John 6:66 …many of His disciples followed him no more.
When I read John chapter six I get a strong feeling of déjà vu, like somehow I have been there before. After reading this passage I am usually left with a deep sense of introspection. The fingers of self blame are many and pointed, after all when you find a fault within yourself, it is tough to run away. The actions of these devout Jews tend to reflect my own history more than I care to admit.
Here I see God Himself, reaching out to the physical needs of humanity by the means of the miraculous and humanity responding like we often do, by walking away. I am famous for it, after all I have had a lifetime of practice. I hold a masters degree in evading God.
Jesus, in John chapter six, fulfilled the ultimate in modern ministry. He met unlovely people where there were, accepted them, fed them, taught them, and loved them. All aspects of mercy were operating in Divine force, yet as soon as the message got a little rough, humanity was whisked away by the justifying need to continue to follow God as they used to. It goes to show that no matter how tolerant and giving you are it is accepted by people only as long as the handout lasts.
I lose all sense of peace when I attempt to bring God into what I created, instead of Him lovingly escorting me into what He preordained. Jesus did not want these men to leave, He loved them. But He loved them enough to let them go if that is what they so wished. When my idea of God clashes with God himself I am forced to choose between God and religion. If I choose the latter, then that is when Jesus lets religion leave. Jesus went a step farther in the text and opened the exit for those who stayed. He looked at His disciples and asked, “Will you leave me too?” Jesus doesn’t want me to love Him because of a handout. He wants me to stay with Him not because of what He gave me but because of who He is to me.
I have seen many types of relationships over the years but the ones I find the most valuable are the ones which thrive in love in spite of difference and disagreement. These are rare because you have to love the person more than your theology. It is the way God loves us. I am certain that even the best of us have areas that God highly disagrees with, yet this does not stop His undying love for us. Most of the time we sacrifice our relationships, including God’s, upon the alter of right and wrong instead of the tree of life. Peter answered, “Where else will we go? Only you have the words of life.” Life trumps being momentarily correct. Is a friendship strengthened because someone won an argument?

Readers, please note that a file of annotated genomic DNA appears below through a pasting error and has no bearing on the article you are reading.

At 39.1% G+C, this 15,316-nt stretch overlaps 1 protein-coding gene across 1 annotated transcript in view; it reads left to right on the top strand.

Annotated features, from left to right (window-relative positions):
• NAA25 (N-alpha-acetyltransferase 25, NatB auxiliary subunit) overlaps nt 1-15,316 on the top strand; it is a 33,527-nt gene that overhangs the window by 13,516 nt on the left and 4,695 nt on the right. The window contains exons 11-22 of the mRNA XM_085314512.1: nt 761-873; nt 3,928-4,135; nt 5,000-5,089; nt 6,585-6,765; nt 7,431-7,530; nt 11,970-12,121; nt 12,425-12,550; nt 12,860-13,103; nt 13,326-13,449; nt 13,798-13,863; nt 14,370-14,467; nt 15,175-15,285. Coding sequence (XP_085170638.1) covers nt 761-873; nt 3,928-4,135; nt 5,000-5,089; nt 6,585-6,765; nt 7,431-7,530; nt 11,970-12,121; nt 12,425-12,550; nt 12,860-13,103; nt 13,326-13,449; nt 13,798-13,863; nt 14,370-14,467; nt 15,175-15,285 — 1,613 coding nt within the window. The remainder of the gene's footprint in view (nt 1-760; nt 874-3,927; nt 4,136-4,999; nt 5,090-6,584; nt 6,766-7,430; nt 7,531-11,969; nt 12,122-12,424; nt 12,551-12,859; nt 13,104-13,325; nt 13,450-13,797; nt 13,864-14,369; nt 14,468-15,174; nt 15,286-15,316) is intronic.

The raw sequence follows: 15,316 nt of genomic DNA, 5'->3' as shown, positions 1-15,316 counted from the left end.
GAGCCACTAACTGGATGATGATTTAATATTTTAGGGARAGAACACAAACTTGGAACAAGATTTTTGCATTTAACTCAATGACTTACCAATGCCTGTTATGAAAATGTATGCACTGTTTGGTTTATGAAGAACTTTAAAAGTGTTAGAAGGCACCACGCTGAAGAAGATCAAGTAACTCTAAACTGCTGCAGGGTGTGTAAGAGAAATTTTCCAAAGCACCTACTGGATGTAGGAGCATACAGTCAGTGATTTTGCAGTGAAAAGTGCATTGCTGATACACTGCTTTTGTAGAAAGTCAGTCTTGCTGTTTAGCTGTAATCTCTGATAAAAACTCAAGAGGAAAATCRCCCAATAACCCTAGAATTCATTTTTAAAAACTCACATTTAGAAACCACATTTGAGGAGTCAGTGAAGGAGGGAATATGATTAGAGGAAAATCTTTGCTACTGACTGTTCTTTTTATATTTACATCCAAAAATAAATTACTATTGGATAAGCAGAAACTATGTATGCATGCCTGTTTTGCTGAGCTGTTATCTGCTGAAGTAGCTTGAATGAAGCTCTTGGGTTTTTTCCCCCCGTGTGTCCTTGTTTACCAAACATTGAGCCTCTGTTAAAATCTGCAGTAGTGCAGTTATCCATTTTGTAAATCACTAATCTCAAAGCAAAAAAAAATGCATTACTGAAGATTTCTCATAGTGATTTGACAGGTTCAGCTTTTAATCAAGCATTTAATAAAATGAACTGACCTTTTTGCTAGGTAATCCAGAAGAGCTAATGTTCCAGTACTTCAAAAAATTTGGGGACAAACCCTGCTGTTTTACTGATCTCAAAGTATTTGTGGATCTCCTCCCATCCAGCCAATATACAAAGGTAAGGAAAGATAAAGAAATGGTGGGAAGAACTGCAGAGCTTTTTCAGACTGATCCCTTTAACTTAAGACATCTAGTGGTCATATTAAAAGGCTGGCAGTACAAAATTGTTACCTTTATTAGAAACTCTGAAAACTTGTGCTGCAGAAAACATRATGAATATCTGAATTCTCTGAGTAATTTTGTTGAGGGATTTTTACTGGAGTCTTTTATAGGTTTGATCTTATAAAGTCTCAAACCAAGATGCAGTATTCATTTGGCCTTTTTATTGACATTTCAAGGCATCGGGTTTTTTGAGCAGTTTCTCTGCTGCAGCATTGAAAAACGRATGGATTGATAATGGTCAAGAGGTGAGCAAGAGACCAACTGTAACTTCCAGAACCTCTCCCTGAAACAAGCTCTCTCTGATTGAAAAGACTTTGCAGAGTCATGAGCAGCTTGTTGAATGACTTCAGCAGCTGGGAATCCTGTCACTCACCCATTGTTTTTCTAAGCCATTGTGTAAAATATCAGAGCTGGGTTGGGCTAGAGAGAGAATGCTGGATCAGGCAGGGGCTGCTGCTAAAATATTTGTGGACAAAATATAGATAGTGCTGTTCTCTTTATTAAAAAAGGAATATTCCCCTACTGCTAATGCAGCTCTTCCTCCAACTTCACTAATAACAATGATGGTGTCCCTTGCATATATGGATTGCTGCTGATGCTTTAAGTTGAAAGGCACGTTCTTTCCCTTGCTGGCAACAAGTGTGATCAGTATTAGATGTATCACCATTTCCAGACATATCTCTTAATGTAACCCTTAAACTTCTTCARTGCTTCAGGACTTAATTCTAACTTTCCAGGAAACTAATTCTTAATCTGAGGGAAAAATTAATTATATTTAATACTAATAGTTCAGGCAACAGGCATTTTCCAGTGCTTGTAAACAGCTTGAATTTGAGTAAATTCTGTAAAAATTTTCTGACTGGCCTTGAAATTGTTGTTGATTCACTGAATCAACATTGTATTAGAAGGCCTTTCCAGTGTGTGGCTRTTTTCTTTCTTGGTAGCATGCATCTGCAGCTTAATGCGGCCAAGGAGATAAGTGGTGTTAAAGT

When I can force myself to look beyond the moment and all of its pressures to sort out who is right and wrong, then I am able to see life. Life is that tree that sits quietly behind right and wrong waiting for someone to partake of its fruits. Once you have eaten of this tree you would die for the one you disagreed with. In the same way Jesus disagreed with me yet still offered His body upon the tree of life. While I was His enemy He died for me.
I can hold so tightly to what I believe that I choke the life out of it. I can adhere to truths so aggressively that I forget their intention and place amongst God’s people. Jesus showed us how to spend our lives with both sides of the coin showing. Mercy and truth met and kissed in the life of Jesus Christ. This is an amazing union, for naturally the two are opposed. I either show mercy and do not tell the truth for fear of losing the one I am showing mercy to, or I speak truth without the mercy and compassion of God and offend a friend. Yet, I must understand that even when Jesus operates these things through me in perfection, it does not mean that people will stay. Sometimes, the greatest test of love is to watch those whom you will die for leave.
So I ask myself, “Does God see my back or my face?” Am I leaving because its hard or am I leaning in to hear the words of life?